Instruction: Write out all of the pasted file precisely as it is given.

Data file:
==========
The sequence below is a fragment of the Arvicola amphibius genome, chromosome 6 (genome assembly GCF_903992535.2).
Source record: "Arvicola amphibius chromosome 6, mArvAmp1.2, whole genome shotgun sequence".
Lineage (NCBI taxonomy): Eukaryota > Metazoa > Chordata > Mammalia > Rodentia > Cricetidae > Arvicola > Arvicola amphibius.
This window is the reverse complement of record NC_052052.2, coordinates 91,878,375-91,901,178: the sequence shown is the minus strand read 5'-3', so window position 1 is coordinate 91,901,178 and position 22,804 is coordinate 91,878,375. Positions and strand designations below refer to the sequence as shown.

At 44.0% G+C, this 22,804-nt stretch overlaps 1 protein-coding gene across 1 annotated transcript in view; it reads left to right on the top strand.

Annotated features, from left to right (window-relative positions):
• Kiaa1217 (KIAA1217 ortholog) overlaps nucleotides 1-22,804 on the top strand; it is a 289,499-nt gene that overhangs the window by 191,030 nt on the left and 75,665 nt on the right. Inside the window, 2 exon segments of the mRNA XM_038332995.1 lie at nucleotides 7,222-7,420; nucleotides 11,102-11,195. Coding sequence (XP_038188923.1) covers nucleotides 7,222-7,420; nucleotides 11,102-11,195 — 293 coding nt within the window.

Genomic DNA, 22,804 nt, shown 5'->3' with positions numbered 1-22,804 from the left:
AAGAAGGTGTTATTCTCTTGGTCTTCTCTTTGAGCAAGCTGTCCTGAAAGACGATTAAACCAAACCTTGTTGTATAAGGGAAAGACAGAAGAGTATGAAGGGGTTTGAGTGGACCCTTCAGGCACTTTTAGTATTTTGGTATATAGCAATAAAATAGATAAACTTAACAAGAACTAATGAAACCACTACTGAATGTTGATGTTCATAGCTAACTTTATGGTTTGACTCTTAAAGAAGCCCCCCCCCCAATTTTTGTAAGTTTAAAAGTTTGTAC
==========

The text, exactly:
The sequence below is a fragment of the Arvicola amphibius genome, chromosome 6 (genome assembly GCF_903992535.2).
Source record: "Arvicola amphibius chromosome 6, mArvAmp1.2, whole genome shotgun sequence".
Lineage (NCBI taxonomy): Eukaryota > Metazoa > Chordata > Mammalia > Rodentia > Cricetidae > Arvicola > Arvicola amphibius.
This window is the reverse complement of record NC_052052.2, coordinates 91,878,375-91,901,178: the sequence shown is the minus strand read 5'-3', so window position 1 is coordinate 91,901,178 and position 22,804 is coordinate 91,878,375. Positions and strand designations below refer to the sequence as shown.

At 44.0% G+C, this 22,804-nt stretch overlaps 1 protein-coding gene across 1 annotated transcript in view; it reads left to right on the top strand.

Annotated features, from left to right (window-relative positions):
• Kiaa1217 (KIAA1217 ortholog) overlaps nucleotides 1-22,804 on the top strand; it is a 289,499-nt gene that overhangs the window by 191,030 nt on the left and 75,665 nt on the right. Inside the window, 2 exon segments of the mRNA XM_038332995.1 lie at nucleotides 7,222-7,420; nucleotides 11,102-11,195. Coding sequence (XP_038188923.1) covers nucleotides 7,222-7,420; nucleotides 11,102-11,195 — 293 coding nt within the window.

Genomic DNA, 22,804 nt, shown 5'->3' with positions numbered 1-22,804 from the left:
AAGAAGGTGTTATTCTCTTGGTCTTCTCTTTGAGCAAGCTGTCCTGAAAGACGATTAAACCAAACCTTGTTGTATAAGGGAAAGACAGAAGAGTATGAAGGGGTTTGAGTGGACCCTTCAGGCACTTTTAGTATTTTGGTATATAGCAATAAAATAGATAAACTTAACAAGAACTAATGAAACCACTACTGAATGTTGATGTTCATAGCTAACTTTATGGTTTGACTCTTAAAGAAGCCCCCCCCCCAATTTTTGTAAGTTTAAAAGTTTGTAC